Somali Immigration in Burngreave

Photo of old somali man looking at the camera
Story and photo by Farhaan Warsame

Story and photo by Farhaan Warsame

The UK historically has been close to Somalia through its involvement in the British Somaliland Protectorate, this link has given rise to a long tradition of Somalis migrating to the UK. The first Somaliland immigrants came in the 19th Century. A second group of seamen came during World War 2 and moved to industrial cities such as Sheffield where labour was in great demand. They settled in Attercliffe and worked in the steel industry.

Photo of old somali man looking at the camera
Story and photo by Farhaan Warsame

Mohamoud Abdilahi Ibrahim came in 1959 with a youth group from British Somaliland to the UK to work and they came by ship to Liverpool. Everyone decided to go where their relatives lived so he went to Mexborough but he could not find a job. After that, he moved to Sheffield and found a job in the steel industry in Attercliffe where his other relatives lived and worked. Mohamoud now is retired and sometimes he voluntarily cleans Ellesmere Green, as he now lives in Burngreave and has been here for more than 20 years.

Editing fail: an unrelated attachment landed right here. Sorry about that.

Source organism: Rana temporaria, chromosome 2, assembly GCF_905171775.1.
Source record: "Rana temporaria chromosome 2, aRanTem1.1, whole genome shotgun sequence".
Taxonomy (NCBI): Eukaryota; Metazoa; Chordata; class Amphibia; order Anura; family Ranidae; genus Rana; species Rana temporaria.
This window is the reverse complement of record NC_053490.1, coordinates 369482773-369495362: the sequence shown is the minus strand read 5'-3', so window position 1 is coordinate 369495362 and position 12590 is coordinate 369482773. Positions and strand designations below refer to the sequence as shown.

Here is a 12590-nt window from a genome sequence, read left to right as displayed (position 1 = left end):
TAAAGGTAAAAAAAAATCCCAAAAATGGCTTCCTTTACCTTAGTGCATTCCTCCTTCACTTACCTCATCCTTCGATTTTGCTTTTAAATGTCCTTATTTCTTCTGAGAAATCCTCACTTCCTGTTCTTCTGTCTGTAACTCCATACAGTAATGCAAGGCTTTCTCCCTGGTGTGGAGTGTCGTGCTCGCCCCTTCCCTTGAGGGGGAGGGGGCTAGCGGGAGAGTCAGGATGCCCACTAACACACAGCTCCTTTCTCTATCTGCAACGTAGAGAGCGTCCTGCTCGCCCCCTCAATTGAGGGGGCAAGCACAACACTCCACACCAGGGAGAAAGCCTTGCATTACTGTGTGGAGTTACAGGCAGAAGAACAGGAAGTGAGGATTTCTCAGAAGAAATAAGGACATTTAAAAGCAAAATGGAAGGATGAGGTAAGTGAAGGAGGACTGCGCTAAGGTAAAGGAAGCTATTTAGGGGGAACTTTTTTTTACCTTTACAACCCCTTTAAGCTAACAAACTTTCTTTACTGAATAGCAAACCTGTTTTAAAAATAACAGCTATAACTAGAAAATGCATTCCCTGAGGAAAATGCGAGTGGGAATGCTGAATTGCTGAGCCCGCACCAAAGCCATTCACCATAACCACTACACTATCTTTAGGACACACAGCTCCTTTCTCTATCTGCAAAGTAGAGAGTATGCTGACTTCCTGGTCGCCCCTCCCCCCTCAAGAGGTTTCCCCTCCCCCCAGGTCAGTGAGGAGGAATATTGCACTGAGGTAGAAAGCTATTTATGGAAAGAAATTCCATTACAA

He said:

“Sheffield people are very friendly and kind. I feel at home in Sheffield.”

During the 1980s and 1990s, the civil war in Somalia led to a large number of Somali immigrants, comprising the majority of the current Somali population in the UK. Some of them have settled in Burngreave and work locally, such as in Royal Mail and selfemployment.

Another Somali immigrant who lives in Burngreave said: “I like living in Burngreave because it has a lot of facilities such as different shops that sell a variety of food, Mosques, schools green spaces and good transport. I like that it is close to the City Centre.”

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